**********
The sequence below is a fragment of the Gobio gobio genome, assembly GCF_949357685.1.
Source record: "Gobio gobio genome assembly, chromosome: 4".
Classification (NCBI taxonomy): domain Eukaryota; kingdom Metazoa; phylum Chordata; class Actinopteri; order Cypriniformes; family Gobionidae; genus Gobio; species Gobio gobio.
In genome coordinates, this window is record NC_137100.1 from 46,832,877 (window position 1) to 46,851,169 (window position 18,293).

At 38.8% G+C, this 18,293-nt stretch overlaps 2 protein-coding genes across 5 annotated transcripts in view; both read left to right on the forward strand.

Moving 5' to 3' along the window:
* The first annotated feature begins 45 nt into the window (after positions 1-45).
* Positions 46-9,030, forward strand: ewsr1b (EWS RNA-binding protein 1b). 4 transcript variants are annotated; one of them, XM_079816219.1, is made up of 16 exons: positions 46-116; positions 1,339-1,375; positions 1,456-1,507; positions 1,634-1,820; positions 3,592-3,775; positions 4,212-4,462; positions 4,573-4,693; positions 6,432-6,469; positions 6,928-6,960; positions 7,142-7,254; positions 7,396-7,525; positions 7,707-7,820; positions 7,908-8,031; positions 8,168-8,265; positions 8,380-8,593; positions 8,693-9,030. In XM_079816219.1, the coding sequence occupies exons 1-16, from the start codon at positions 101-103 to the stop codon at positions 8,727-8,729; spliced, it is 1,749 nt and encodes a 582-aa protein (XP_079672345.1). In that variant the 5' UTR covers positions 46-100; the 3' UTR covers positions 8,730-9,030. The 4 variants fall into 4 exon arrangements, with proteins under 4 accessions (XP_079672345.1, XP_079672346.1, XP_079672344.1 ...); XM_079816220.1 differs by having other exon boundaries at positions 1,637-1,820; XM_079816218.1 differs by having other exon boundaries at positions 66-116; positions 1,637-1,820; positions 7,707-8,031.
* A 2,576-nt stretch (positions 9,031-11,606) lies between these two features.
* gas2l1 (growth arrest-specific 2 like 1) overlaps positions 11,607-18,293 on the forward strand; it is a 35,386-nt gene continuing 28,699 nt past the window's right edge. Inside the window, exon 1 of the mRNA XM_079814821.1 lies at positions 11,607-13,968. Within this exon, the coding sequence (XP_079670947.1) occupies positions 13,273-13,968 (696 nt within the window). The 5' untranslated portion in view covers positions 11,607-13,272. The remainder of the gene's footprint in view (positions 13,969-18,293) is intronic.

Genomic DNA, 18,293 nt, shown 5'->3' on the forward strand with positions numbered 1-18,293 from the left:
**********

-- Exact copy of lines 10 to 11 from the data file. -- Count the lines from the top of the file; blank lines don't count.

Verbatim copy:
* gas2l1 (growth arrest-specific 2 like 1) overlaps positions 11,607-18,293 on the forward strand; it is a 35,386-nt gene continuing 28,699 nt past the window's right edge. Inside the window, exon 1 of the mRNA XM_079814821.1 lies at positions 11,607-13,968. Within this exon, the coding sequence (XP_079670947.1) occupies positions 13,273-13,968 (696 nt within the window). The 5' untranslated portion in view covers positions 11,607-13,272. The remainder of the gene's footprint in view (positions 13,969-18,293) is intronic.

Genomic DNA, 18,293 nt, shown 5'->3' on the forward strand with positions numbered 1-18,293 from the left: